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Monday, June 14, 1999 Published at 14:17 GMT 15:17 UK

Teenage pregnancy: The reaction

Britain has the highest teenage pregnancy rate in Western Europe

Plans to halve teenage pregnancy in 10 years have been broadly welcomed by both health experts and anti-abortion campaigners.

The government's social exclusion unit report won support from a range of organisations, from the British Medical Association (BMA) and the Family Planning Association to anti-abortion group LIFE.

Teen pregnancy
The Conservatives also welcomed the plans, particularly the proposal that teenage mothers be housed in supported accommodation rather than given their own council flats.

LIFE also welcomed the hostels plan. It currently runs 36 houses for mothers and their babies and said it looked forward to working with the government in the future.

However, the Conservatives were more cautious about government plans to extend sex education.

"We have never had so much sex education, so much availability of free advice, so much ready availability of contraception, and yet we have got record levels of teenage pregnancies," said Ms Widdecombe.

But health and family planning experts backed the extension of sex education.

The BMA said better sex education and easier access to health professionals was the way forward.

It also welcomed the multi-agency approach to teen pregnancies.

But teachers were worried too much of the burden for sex education could fall on their shoulders.

The National Association of Head Teachers said the message needed to be "hammered home" to parents that they should not expect schools to do their job for them when it came to sex education.

General secretary David Hart said: "Strengthening links between schools and parents is one thing. Expecting schools to become excessively proactive is quite another."

He said secondary schools needed more teachers who were able to teach sex education and added that there was an argument for more programmes aimed at older children in primary schools.


Alison Hadley of Brook Advisory Centres said it was important teenagers did not feel they were being lectured by government.

She was disappointed that the government had not made a high standard of sex education compulsory.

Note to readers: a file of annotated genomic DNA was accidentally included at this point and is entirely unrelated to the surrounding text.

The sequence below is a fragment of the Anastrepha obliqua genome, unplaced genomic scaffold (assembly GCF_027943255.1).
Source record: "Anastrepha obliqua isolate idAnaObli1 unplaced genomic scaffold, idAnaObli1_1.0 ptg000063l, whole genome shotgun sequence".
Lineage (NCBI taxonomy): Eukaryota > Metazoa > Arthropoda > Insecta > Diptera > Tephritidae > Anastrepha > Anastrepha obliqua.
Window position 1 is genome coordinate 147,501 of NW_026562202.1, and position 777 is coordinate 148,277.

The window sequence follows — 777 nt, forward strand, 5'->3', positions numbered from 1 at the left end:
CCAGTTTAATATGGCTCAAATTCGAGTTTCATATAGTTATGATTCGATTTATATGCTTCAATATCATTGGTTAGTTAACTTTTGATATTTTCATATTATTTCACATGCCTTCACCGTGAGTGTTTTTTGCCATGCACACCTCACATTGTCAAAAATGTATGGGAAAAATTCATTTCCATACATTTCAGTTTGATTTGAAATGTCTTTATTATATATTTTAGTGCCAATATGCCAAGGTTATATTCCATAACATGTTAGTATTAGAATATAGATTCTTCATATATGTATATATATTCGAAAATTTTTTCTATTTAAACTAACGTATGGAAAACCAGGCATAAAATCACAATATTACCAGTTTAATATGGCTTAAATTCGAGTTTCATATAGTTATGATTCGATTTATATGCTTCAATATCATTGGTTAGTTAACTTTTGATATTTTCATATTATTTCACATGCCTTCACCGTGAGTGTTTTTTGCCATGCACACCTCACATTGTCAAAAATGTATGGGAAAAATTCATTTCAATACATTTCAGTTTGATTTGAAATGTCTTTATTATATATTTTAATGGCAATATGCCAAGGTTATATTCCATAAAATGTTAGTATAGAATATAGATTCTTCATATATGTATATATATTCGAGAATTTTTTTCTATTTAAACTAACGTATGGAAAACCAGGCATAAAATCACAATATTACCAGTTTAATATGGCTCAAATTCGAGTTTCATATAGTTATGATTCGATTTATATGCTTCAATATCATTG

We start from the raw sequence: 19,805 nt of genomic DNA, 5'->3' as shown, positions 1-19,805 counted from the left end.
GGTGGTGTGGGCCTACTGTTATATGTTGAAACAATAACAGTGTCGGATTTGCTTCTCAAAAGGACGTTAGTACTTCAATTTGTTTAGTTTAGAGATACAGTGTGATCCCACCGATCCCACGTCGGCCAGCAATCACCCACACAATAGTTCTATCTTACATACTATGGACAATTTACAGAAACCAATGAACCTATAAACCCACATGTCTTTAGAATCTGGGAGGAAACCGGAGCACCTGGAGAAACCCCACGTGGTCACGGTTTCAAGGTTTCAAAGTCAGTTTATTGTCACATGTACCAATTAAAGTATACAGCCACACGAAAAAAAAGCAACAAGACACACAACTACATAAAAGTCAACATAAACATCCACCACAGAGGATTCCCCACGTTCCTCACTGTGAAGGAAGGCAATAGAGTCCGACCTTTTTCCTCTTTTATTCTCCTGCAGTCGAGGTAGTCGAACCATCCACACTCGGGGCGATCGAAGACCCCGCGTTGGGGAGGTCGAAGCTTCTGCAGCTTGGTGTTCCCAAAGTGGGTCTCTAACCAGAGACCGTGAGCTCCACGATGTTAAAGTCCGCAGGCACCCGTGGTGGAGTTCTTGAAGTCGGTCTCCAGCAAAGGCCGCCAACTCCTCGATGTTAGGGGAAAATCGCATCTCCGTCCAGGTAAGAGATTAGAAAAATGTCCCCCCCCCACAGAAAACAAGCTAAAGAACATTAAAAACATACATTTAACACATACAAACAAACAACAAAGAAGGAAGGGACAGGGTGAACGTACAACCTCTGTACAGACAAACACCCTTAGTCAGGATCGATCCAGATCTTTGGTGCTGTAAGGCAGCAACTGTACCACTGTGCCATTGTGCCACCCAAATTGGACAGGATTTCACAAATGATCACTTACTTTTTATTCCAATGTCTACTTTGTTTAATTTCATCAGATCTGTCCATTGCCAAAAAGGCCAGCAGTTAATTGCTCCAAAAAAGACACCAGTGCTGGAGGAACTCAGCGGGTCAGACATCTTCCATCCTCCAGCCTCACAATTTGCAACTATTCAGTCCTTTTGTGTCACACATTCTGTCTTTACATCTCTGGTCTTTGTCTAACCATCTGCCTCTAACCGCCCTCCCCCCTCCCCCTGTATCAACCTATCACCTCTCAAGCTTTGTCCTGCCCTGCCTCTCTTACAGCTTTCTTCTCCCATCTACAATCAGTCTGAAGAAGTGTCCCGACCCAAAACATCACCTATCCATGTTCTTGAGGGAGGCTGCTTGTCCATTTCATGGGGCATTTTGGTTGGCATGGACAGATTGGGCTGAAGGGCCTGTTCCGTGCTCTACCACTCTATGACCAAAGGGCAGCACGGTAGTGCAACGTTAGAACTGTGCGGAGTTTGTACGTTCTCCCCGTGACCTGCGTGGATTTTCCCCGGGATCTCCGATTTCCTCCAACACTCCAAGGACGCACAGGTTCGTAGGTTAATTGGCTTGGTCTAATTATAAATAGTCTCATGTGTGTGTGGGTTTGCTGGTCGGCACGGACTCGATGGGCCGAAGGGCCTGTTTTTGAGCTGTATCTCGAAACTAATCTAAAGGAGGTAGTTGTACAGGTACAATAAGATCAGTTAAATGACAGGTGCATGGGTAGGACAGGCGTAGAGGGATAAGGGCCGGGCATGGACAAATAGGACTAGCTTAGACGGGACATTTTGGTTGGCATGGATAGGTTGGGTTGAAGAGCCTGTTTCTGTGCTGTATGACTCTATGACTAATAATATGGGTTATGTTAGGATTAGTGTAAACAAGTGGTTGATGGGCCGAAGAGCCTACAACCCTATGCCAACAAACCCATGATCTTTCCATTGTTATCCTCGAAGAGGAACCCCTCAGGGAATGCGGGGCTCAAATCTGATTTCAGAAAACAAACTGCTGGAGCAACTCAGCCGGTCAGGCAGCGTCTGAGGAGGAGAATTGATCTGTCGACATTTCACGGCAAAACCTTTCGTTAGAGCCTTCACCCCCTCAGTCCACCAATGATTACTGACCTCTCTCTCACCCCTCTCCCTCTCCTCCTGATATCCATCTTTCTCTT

"It often falls off schools' agenda. We want to make sure it is absolutely central," she said.

Currently, secondary schools are only required to teach the biology of reproduction. Anything beyond this is discretionary.

However, David Hart warned that the National Curriculum was already overcrowded.

The Family Planning Association congratulated the government on a "broad and comprehensive review" of the issues relating to teen pregnancy, but warned that the proof of their effectiveness would come in their implementation.

Anne Weyman, its chief executive, said: "It is vital that any action taken responds to the needs of young people and not to the prejudices of adults."

And the Royal College of Nursing said the government needed to put more resources into the school nursing service if it wanted to boost the advice they give to school children.

The government's proposals fall short of allowing nurses to give out contraceptives to underage children, but give them a greater role in providing advice and information.


However, there was criticism from the hard left. Living Marxism magazine called the proposals "practically inept and ideologically driven".

It said the government should focus more on making contraception more available, rather than "moralising about the costs and consequences of teenage sex".

And it said the focus on fathers' financial responsibilities provided a stereotyped view of young men's role in relationships and would not give mothers the support they needed.

Editor Mick Hume said: "What possible benefit could 15% of some spotty youth's pocket money be to a teenage mother?"

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